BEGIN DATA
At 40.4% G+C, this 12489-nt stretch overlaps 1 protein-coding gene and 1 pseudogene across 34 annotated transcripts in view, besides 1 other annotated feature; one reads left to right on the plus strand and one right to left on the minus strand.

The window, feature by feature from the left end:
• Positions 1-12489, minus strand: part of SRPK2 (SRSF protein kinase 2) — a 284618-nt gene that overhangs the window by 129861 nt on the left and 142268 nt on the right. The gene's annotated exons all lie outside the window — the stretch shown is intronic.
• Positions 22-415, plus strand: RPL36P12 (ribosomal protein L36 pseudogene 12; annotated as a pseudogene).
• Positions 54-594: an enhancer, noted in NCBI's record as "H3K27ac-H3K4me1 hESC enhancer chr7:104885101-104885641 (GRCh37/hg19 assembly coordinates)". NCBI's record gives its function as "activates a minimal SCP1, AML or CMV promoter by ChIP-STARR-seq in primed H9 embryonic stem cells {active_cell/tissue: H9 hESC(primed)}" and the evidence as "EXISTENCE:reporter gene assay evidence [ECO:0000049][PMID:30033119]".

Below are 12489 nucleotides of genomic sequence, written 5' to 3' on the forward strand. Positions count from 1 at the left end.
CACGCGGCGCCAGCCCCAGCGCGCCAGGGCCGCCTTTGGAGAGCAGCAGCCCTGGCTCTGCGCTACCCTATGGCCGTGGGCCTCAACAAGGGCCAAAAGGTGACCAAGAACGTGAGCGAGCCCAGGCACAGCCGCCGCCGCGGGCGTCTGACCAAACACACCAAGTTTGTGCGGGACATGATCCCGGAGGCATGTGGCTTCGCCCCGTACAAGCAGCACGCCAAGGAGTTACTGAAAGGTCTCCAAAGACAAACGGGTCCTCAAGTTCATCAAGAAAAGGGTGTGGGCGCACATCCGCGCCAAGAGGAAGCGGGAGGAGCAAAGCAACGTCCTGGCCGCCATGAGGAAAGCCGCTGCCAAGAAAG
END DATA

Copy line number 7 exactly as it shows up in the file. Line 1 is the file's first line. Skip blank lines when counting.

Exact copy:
CACGCGGCGCCAGCCCCAGCGCGCCAGGGCCGCCTTTGGAGAGCAGCAGCCCTGGCTCTGCGCTACCCTATGGCCGTGGGCCTCAACAAGGGCCAAAAGGTGACCAAGAACGTGAGCGAGCCCAGGCACAGCCGCCGCCGCGGGCGTCTGACCAAACACACCAAGTTTGTGCGGGACATGATCCCGGAGGCATGTGGCTTCGCCCCGTACAAGCAGCACGCCAAGGAGTTACTGAAAGGTCTCCAAAGACAAACGGGTCCTCAAGTTCATCAAGAAAAGGGTGTGGGCGCACATCCGCGCCAAGAGGAAGCGGGAGGAGCAAAGCAACGTCCTGGCCGCCATGAGGAAAGCCGCTGCCAAGAAAG